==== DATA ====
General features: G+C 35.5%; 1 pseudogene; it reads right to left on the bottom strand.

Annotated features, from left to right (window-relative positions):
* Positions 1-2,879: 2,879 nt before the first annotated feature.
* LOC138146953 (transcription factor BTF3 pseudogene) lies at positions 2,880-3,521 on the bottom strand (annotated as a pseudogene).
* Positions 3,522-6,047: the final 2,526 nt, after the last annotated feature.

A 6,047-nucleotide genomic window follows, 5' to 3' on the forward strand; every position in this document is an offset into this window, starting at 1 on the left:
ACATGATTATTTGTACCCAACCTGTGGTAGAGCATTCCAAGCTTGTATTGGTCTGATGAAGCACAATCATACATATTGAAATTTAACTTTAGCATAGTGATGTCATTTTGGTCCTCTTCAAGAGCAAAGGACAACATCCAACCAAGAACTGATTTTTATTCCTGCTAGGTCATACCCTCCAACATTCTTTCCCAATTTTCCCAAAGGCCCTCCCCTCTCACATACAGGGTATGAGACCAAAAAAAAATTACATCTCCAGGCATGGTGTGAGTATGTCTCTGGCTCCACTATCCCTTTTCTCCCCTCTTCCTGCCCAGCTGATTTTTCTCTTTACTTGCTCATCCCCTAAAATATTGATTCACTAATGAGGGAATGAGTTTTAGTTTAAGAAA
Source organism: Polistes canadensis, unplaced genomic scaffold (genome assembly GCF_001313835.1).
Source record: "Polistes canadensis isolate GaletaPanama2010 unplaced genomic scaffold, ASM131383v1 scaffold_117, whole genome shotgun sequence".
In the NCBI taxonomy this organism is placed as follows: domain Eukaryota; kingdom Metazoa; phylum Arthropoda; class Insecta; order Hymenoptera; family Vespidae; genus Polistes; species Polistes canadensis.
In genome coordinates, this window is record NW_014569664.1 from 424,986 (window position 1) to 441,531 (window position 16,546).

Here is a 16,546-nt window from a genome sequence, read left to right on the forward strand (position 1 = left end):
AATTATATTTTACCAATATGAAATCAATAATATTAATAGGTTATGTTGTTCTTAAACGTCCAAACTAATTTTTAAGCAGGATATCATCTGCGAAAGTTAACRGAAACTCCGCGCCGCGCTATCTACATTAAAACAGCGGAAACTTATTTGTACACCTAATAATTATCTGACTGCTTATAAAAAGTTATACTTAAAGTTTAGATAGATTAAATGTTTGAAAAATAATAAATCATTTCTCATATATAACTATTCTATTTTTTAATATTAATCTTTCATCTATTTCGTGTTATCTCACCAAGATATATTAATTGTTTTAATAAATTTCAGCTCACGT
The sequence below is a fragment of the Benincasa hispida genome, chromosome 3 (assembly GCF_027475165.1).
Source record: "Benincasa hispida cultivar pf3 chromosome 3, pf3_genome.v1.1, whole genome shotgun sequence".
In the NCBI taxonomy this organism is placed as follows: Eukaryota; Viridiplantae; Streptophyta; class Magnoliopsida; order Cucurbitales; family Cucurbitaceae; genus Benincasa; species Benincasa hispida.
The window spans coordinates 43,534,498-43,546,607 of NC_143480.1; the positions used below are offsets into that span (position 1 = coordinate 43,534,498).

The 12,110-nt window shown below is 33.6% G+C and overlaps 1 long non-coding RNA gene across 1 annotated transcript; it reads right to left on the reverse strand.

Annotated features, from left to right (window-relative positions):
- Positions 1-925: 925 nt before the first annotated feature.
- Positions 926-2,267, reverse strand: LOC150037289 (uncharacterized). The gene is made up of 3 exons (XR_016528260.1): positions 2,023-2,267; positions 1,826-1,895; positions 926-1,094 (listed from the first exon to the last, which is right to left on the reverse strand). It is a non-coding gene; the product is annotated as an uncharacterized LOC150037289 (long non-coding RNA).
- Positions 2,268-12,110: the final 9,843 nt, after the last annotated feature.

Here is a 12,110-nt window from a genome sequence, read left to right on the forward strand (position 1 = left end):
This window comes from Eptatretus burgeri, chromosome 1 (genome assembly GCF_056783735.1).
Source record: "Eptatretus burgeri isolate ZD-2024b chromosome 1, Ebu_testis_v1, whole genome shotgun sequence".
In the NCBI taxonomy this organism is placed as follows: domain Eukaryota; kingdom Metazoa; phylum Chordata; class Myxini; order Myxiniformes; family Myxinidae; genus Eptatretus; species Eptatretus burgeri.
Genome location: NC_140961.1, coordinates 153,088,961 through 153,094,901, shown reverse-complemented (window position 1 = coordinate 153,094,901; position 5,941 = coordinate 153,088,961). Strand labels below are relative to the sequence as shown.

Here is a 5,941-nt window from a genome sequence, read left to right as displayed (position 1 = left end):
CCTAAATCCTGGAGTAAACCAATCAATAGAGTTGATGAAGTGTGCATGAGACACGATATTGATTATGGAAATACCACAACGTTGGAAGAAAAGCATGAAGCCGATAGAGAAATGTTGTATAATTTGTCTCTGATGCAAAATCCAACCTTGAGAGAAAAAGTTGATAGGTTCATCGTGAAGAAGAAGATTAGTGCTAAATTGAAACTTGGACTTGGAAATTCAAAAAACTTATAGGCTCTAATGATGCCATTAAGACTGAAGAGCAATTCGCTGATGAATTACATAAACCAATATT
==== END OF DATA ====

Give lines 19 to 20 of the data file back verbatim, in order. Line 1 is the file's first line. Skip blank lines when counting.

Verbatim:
Annotated features, from left to right (window-relative positions):
- Positions 1-925: 925 nt before the first annotated feature.